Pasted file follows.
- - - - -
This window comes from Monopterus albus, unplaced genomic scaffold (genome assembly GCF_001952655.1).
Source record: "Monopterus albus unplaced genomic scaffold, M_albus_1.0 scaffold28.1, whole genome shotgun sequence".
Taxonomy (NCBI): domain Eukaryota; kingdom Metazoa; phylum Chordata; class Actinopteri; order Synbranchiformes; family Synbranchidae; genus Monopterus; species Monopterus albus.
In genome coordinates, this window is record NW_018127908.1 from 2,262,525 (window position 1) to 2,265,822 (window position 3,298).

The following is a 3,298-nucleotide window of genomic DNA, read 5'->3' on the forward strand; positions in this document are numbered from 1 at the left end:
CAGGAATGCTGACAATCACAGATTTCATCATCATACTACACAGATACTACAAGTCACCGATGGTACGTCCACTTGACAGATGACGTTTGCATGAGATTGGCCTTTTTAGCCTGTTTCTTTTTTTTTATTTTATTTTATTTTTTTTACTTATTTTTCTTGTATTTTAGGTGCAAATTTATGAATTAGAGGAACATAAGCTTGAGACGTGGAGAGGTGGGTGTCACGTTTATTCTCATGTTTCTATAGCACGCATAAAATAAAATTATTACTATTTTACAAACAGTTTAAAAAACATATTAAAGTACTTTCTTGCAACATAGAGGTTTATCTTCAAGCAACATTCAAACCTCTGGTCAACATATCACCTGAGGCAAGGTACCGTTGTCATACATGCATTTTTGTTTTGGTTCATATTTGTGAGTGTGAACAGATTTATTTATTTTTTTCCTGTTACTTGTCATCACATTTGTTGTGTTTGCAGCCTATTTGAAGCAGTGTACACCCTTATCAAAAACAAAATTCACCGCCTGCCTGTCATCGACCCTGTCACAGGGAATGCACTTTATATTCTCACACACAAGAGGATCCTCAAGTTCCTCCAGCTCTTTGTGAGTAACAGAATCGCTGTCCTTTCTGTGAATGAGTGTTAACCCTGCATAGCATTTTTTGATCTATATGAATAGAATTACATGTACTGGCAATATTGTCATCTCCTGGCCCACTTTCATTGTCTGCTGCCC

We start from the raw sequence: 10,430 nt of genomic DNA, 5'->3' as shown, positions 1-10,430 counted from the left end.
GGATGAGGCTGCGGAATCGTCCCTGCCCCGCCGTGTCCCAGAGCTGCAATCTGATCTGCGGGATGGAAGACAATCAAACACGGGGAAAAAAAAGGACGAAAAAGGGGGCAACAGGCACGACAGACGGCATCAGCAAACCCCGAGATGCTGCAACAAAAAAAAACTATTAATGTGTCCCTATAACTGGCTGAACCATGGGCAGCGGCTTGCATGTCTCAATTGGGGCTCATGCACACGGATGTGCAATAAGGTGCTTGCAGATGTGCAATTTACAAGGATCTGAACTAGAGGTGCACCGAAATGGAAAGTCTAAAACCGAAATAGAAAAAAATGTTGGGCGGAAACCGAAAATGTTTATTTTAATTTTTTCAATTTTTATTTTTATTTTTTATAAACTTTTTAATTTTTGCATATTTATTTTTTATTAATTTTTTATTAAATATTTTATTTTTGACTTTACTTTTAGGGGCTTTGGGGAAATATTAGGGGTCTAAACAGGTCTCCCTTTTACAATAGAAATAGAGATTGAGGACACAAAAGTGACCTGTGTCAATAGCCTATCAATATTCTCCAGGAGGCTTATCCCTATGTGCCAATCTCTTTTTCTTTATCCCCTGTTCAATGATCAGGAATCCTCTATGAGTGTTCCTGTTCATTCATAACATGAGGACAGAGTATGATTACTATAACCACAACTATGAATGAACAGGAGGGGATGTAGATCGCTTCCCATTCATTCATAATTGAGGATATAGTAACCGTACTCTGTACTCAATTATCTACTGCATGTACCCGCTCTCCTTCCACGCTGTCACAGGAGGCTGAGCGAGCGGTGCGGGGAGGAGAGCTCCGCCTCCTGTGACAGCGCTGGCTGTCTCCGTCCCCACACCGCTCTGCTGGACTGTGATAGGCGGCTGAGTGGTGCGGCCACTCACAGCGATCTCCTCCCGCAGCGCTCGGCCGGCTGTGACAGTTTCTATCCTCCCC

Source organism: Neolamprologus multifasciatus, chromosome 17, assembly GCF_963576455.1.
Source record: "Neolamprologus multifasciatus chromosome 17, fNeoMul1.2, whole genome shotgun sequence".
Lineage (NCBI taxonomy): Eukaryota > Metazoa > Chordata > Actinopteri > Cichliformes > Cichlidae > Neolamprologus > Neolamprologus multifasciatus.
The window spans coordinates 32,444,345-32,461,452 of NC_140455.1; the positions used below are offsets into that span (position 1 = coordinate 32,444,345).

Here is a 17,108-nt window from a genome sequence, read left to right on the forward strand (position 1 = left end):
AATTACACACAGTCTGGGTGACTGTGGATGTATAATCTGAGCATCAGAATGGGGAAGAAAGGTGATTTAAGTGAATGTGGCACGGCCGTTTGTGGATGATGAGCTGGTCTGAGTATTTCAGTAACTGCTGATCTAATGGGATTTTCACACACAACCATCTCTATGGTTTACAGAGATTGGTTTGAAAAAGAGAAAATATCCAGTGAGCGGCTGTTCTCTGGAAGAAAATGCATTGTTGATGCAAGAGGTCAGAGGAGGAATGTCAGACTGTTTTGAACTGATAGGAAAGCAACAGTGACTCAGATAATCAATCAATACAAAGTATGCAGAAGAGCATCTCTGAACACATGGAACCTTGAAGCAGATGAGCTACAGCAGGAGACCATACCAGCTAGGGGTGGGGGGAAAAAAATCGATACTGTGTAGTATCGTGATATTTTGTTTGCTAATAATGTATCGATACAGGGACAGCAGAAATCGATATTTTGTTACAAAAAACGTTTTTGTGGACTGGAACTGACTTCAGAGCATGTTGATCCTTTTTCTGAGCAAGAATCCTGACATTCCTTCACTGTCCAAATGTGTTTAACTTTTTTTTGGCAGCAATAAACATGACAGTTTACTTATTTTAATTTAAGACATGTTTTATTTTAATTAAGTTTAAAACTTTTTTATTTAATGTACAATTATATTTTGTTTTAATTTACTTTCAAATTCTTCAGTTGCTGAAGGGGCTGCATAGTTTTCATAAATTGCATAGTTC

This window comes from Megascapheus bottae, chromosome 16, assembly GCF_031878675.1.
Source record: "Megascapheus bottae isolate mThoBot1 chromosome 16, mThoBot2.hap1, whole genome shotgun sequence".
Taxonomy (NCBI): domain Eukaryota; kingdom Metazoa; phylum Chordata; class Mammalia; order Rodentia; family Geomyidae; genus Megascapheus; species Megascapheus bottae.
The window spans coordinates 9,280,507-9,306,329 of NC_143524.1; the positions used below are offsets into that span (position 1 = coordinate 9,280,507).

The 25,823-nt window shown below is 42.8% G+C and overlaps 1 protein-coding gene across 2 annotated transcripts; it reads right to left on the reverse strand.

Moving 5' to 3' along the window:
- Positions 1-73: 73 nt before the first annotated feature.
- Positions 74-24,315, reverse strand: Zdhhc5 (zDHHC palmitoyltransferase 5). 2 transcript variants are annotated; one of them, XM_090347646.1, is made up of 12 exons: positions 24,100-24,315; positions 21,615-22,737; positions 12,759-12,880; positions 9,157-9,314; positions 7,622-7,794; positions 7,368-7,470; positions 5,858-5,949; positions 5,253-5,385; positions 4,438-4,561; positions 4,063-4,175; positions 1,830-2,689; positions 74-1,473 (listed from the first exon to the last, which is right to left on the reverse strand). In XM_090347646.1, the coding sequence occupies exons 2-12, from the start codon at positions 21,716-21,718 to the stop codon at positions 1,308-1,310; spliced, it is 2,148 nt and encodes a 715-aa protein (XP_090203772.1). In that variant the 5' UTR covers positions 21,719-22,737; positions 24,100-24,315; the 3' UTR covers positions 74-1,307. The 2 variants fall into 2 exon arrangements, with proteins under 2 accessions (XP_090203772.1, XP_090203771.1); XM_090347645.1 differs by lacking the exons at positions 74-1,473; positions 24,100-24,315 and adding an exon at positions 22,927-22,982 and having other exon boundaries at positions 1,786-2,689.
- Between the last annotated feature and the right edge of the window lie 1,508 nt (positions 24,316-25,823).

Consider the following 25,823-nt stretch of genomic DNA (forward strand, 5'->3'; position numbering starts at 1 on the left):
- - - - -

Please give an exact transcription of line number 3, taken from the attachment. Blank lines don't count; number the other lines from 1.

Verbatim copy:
Taxonomy (NCBI): domain Eukaryota; kingdom Metazoa; phylum Chordata; class Actinopteri; order Synbranchiformes; family Synbranchidae; genus Monopterus; species Monopterus albus.